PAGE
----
All of this means that President Lee has had to tread carefully — and so far he’s been doing a masterful job. Shortly after the attack, he ordered the formation of an investigative panel to be supervised by a bipartisan parliamentary committee — a highly unusual move in the hyper-polarized world of South Korea’s domestic politics. He eschewed condemning the North from the start, even as the families of the drowned sailors were crying out for immediate action.
Andrew Krepinevich, of the Washington-based Center for Strategic and Budgetary Assessments, notes that Lee’s deliberateness has helped to legitimize the case that Seoul is trying to build: "It’s an approach that shames and discredits the North by showing the restraint and caution of the South." The ranks of the investigative panel include an American, a Canadian, an Australian, and — an especially smart touch — one citizen of famously neutral Sweden. That gave added weight to the commission’s finding that a North Korean task force, including small submarines of the type that presumably snuck up to the Cheonan without being noticed, had left their base a few days before the sinking and returned a few days after.
What will Lee do next? A military counter-attack is probably the least likely option of all, most observers concede — though it certainly makes sense, as President Lee has already vowed to do, to plug any gaps in South Korean defenses that might tempt the North into another sally. As its first move over the next few days, Seoul will probably ask the U.N. Security Council to censure Pyongyang’s actions and apply a fresh round of sanctions in addition to those imposed on the North after its last nuclear test. The biggest challenge there, of course, will be getting the Chinese to come on board — which, given the overwhelming evidence, they might well do, if only at the cost of diluting the language of a subsequent resolution.
Bruce Bechtol, a former military intelligence officer who now teaches at the Marine Corps Command and Staff College, recommends another angle: "Taking strong economic measures will hit North Korea where it hurts — in the pocketbook." For instance, it’s time to shut down the Kaesong complex, he insists — and the same goes for the already moribund Kumgang Mountain project, which over its lifetime has served as the source for a billion dollars worth of income to the North Koreans. In the meantime, he says, the U.S. needs to put North Korea back on the State Department’s list of sponsors of state terrorism. (The North was removed from the list by the George W. Bush administration, which was trying to lure Pyongyang back to the now-defunct six-party talks, the negotiating forum aimed at persuading the regime to shed its nuclear weapons.)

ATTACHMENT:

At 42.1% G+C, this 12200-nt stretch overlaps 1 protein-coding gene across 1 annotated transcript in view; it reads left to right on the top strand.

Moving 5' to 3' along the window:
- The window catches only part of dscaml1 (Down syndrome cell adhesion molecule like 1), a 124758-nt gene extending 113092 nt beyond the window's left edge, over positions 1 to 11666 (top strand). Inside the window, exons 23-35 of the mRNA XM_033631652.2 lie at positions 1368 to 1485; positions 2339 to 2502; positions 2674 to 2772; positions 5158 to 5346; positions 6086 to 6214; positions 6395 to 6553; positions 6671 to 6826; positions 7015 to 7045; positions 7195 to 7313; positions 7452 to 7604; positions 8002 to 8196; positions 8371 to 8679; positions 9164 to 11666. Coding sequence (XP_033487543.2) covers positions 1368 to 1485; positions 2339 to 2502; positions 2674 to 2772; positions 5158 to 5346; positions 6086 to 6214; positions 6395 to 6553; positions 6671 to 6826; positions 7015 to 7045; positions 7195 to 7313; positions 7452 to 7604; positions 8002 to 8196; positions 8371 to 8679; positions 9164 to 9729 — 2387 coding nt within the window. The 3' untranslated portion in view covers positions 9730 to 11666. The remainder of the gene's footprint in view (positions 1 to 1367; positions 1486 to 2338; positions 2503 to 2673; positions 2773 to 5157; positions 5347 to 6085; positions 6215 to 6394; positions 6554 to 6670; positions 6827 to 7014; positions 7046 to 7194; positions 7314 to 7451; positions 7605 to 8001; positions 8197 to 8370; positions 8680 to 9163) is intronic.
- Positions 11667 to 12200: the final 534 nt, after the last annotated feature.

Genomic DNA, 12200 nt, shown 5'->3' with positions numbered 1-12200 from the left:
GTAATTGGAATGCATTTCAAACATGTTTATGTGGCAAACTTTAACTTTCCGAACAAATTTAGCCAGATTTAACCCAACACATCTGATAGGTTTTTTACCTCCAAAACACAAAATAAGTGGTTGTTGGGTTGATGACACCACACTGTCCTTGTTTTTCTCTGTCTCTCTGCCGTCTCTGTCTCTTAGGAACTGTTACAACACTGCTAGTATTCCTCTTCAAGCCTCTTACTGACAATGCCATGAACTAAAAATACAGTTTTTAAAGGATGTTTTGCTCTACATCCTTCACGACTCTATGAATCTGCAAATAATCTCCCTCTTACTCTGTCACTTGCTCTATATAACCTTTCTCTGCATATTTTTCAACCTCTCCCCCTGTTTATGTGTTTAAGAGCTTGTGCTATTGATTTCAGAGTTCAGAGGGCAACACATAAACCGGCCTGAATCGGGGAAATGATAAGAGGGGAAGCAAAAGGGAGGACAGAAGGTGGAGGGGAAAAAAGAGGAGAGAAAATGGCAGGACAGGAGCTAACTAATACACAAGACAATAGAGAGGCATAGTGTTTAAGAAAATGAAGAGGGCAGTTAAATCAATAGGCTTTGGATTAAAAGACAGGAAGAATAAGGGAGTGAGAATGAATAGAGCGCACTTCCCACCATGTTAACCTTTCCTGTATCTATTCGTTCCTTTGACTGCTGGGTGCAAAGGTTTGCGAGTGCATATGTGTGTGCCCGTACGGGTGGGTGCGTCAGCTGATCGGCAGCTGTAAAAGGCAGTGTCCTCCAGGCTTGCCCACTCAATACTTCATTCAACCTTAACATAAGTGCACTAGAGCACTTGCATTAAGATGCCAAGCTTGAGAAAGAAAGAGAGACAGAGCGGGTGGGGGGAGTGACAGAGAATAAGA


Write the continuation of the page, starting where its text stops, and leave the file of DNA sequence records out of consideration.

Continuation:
Critics respond that all of this is easier said than done. There are still hundreds of South Korean employees living in the Kaesong complex, for example, who will make wonderful hostages in the event of a further uptick in tensions. Rand’s Bennett says that the important thing is for Lee to devise a punishment for the North that falls on the country’s leadership, rather than its already-suffering citizens — as the West’s sanctions have too often done. Now it’s time to make life hard for Kim himself, by gearing up psychological operations that would encourage fissures in his regime. Bennett notes that Pyongyang has reacted especially sensitively to balloon-borne leaflets sent into the North by groups of defectors in recent years. The texts of the leaflets usually assail the regime for its incompetence and corruption, as well as describing some of the maneuverings around Kim’s succession (an issue that’s closed to discussion in the North Korean media).
Perhaps, says Bennett, it’s time to open up the information front on a larger scale. And, what’s more, he’d like to see the South Korean government declare that, from now on, it will be taking explicit measures to cope with a possible collapse of the North Korean regime and the unification that will inexorably follow. This might sound like fairly obvious stuff, but it was anathema to say as much during the Sunshine years. In the wake of the Cheonan incident, Bennett believes, the overwhelming majority of South Koreans will be happy to support that new tack.
Managing some of these policies will be tricky. Expect many an anxious moment along the way; the North can be counted on to rattle its sabers. But given how well President Lee has handled everything up to now, it seems like a good bet to assume that cooler heads will prevail. In South Korea, at least.